Displaced vendors create traffic-A A +A
Wednesday, October 23, 2013
THE demolition of a row of stores in front of the Northern Mindanao Medical Center (NMMC) that resulted to the displacement of vendors has drawn mixed reactions.
Governor Yevgeny Vincente Emano said the demolished structure will pave way for a modern building to provide decent commercial spaces with low rental for the vendors.
However, the displaced vendors have been causing traffic congestion on the street outside the NMMC, a government-run hospital situated within the Provincial Capitol compound.
Boyet Paredes said traffic in the area has worsened since the proliferation of vendors whose only care is to earn a living. He said since the capitol compound road is connected to Corrales St., where two of the city’s big malls are located, the existing makeshift stalls have added to the traffic jam.
Ambulances carrying patients could not enter the hospital premises right away due to the vendors who are overcrowding the street. The Provincial Government should look into these concerns as they are the main source of traffic problem in the area, Paredes said.
Ruth Cunanan, a pedestrian, also raised the issue of sanitation in the area. She said the vendors throw their garbage anywhere.
She said pieces of barbecue sticks, paper plates, and other trash items are scattered on the streets, and “this would not look good especially when Emano is promoting tourism.”
Cunanan said the province should instill discipline to the vendors.
Some of the vendors do not pay rent, and they take advantage of the business activities inside the capitol ground.
Nenita Gomez, a helper in one of the eateries operating outside NMMC, said it has been one month since the vendors put up the temporary stalls.
Gomez said they find it difficult to serve their customers as water is scarce.
She added without it washing their plates and glasses and utensils would be difficult.
Customers, she said, used to dine in, but now they don’t and prefer eating their meal somewhere.
Nadia, a pharmacy saleslady, said they have to adjust since their store was one of the establishments demolished. She said they now selling their medicines and other pharmaceutical products in a container truck.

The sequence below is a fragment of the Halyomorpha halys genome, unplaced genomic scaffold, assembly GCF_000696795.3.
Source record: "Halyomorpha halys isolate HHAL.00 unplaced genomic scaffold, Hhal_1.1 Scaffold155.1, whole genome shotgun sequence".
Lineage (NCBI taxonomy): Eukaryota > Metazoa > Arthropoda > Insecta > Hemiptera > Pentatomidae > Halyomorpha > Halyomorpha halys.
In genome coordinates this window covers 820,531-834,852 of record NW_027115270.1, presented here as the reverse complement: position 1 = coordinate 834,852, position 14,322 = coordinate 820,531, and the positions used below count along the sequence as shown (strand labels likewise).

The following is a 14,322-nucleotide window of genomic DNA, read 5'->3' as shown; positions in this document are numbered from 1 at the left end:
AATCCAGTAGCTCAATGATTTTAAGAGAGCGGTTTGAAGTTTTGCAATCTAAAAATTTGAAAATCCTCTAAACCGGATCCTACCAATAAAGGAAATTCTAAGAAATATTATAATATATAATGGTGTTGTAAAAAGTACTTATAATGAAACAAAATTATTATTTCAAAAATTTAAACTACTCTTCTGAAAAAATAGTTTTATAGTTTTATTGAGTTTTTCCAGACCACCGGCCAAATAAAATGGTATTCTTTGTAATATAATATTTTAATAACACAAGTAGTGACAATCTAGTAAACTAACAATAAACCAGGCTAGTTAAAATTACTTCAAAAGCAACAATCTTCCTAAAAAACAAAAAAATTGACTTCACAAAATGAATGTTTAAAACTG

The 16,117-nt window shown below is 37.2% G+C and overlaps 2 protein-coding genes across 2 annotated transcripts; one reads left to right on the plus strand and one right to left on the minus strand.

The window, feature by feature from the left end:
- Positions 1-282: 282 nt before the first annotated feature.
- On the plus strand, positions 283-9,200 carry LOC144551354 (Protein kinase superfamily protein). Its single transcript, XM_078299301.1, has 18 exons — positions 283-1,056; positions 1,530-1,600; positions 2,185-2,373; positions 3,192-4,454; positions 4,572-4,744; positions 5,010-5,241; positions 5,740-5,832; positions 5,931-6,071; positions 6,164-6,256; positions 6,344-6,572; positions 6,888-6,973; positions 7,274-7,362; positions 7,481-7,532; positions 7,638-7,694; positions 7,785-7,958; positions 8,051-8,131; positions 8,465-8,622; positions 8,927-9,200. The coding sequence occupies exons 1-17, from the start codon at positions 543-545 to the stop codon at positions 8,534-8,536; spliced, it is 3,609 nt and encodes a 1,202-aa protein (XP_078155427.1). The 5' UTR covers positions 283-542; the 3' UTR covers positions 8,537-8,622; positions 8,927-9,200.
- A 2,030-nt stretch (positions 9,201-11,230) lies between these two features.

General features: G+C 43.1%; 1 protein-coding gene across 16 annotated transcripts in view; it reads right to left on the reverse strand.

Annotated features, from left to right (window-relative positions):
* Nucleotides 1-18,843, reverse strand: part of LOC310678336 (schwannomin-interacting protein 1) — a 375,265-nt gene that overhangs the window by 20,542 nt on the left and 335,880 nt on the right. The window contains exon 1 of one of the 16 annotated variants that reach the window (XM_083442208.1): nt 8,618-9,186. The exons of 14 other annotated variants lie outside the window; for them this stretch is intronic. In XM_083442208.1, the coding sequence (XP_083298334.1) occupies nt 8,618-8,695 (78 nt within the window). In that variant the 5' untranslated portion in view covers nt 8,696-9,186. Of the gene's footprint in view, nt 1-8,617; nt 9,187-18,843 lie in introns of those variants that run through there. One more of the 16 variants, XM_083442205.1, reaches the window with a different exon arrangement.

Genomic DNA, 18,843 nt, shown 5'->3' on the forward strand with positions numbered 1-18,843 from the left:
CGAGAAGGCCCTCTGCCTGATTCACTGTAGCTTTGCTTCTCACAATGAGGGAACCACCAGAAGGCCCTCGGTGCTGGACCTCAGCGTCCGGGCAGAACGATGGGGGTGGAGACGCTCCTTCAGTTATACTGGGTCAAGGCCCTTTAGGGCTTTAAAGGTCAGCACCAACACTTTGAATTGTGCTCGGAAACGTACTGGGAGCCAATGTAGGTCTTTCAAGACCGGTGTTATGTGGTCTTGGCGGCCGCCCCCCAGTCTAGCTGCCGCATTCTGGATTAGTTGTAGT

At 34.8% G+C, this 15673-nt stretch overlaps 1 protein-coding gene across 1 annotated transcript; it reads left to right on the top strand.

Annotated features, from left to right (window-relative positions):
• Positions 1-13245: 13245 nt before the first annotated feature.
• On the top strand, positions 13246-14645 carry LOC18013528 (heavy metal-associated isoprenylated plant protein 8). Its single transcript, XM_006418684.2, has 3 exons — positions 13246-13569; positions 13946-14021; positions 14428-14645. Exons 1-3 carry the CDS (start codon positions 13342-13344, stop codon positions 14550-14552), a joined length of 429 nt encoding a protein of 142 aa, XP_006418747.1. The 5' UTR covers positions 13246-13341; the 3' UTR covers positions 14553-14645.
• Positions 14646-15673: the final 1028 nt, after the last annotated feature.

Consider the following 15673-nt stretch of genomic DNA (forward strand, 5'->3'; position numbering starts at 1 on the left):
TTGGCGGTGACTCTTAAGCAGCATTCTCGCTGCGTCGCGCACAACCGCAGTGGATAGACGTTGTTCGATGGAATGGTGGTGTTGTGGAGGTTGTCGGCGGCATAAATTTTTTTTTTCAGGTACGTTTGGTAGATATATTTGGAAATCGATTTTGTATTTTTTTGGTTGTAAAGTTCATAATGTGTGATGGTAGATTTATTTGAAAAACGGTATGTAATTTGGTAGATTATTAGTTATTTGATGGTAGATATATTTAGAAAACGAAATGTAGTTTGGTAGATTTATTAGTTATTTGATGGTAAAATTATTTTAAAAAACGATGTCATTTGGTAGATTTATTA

Nadia said aside from the hassle of selling from the truck, some medicines are not properly stored as they require certain temperature to maintain their shelf-life.
Nadia said they would just endure the present situation, “sayang pud ang kita.”
In a statement, Emano assured that construction of the new building will be completed sometime next month.
Emano said the ongoing construction of the commercial building across NMMC is on a build-operate-transfer (BOT) scheme for three years from a private entity that won the bidding.
He said the building is a two-story complex complete with facilities and to be fully operated by a private company for three years.
Emano said after the end of the term, the building will be turned over to the province.
He said that all the displaced vendors and businesses will be relocated including those selling in the De Lara Park.
He said the province aimed to provide decent place for these vendors while earning a living as well as to establish a new tourism site within the vicinity of the capitol grounds.
Task Force Hapsay Dalan
Meanwhile, the City Government’s Task Force Hapsay Dalan headed by Edgardo Uy will look into the traffic mess caused by the ambulant vendors.
Uy said even if the capitol compound is owned by the province, they will conduct clearing operations in the area.
He explained that all thoroughfares and streets in Cagayan de Oro City, including the capitol road, are under the jurisdiction of the Roads and Traffic Administration.
Uy said if these vendors have caused traffic obstruction then they would be compelled to clear the area by all means.
Published in the Sun.Star Cagayan de Oro newspaper on October 23, 2013.